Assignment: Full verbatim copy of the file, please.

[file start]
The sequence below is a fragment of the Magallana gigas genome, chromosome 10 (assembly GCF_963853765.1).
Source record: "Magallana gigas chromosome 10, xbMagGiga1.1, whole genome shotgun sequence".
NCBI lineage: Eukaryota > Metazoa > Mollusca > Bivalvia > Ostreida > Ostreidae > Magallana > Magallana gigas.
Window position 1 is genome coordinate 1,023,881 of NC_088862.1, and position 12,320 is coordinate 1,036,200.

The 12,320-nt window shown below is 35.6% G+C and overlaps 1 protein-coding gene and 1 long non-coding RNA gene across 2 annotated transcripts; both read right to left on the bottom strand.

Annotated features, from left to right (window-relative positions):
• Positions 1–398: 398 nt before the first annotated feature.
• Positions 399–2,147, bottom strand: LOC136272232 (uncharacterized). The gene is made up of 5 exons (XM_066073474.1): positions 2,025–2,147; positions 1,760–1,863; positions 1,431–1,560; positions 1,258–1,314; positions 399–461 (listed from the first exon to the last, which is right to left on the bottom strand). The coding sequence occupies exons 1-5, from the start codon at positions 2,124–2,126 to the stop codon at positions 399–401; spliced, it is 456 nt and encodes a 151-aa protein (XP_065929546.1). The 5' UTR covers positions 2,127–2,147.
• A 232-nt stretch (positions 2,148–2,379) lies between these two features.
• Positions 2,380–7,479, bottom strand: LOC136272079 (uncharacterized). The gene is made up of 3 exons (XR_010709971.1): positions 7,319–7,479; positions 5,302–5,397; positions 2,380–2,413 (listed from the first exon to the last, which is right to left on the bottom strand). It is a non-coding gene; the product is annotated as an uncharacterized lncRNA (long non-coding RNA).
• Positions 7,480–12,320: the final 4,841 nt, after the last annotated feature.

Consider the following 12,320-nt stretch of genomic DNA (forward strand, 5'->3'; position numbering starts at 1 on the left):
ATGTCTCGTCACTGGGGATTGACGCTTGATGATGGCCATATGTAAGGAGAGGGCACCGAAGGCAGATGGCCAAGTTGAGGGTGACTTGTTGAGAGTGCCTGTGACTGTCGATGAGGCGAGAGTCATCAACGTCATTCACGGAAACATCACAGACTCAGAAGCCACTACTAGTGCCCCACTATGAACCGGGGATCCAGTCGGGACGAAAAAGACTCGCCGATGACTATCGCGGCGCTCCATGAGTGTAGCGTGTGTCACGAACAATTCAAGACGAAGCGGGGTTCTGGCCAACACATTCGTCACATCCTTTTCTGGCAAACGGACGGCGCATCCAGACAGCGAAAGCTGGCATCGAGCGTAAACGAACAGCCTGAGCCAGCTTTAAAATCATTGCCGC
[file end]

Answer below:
The sequence below is a fragment of the Magallana gigas genome, chromosome 10 (assembly GCF_963853765.1).
Source record: "Magallana gigas chromosome 10, xbMagGiga1.1, whole genome shotgun sequence".
NCBI lineage: Eukaryota > Metazoa > Mollusca > Bivalvia > Ostreida > Ostreidae > Magallana > Magallana gigas.
Window position 1 is genome coordinate 1,023,881 of NC_088862.1, and position 12,320 is coordinate 1,036,200.

The 12,320-nt window shown below is 35.6% G+C and overlaps 1 protein-coding gene and 1 long non-coding RNA gene across 2 annotated transcripts; both read right to left on the bottom strand.

Annotated features, from left to right (window-relative positions):
• Positions 1–398: 398 nt before the first annotated feature.
• Positions 399–2,147, bottom strand: LOC136272232 (uncharacterized). The gene is made up of 5 exons (XM_066073474.1): positions 2,025–2,147; positions 1,760–1,863; positions 1,431–1,560; positions 1,258–1,314; positions 399–461 (listed from the first exon to the last, which is right to left on the bottom strand). The coding sequence occupies exons 1-5, from the start codon at positions 2,124–2,126 to the stop codon at positions 399–401; spliced, it is 456 nt and encodes a 151-aa protein (XP_065929546.1). The 5' UTR covers positions 2,127–2,147.
• A 232-nt stretch (positions 2,148–2,379) lies between these two features.
• Positions 2,380–7,479, bottom strand: LOC136272079 (uncharacterized). The gene is made up of 3 exons (XR_010709971.1): positions 7,319–7,479; positions 5,302–5,397; positions 2,380–2,413 (listed from the first exon to the last, which is right to left on the bottom strand). It is a non-coding gene; the product is annotated as an uncharacterized lncRNA (long non-coding RNA).
• Positions 7,480–12,320: the final 4,841 nt, after the last annotated feature.

Consider the following 12,320-nt stretch of genomic DNA (forward strand, 5'->3'; position numbering starts at 1 on the left):
ATGTCTCGTCACTGGGGATTGACGCTTGATGATGGCCATATGTAAGGAGAGGGCACCGAAGGCAGATGGCCAAGTTGAGGGTGACTTGTTGAGAGTGCCTGTGACTGTCGATGAGGCGAGAGTCATCAACGTCATTCACGGAAACATCACAGACTCAGAAGCCACTACTAGTGCCCCACTATGAACCGGGGATCCAGTCGGGACGAAAAAGACTCGCCGATGACTATCGCGGCGCTCCATGAGTGTAGCGTGTGTCACGAACAATTCAAGACGAAGCGGGGTTCTGGCCAACACATTCGTCACATCCTTTTCTGGCAAACGGACGGCGCATCCAGACAGCGAAAGCTGGCATCGAGCGTAAACGAACAGCCTGAGCCAGCTTTAAAATCATTGCCGC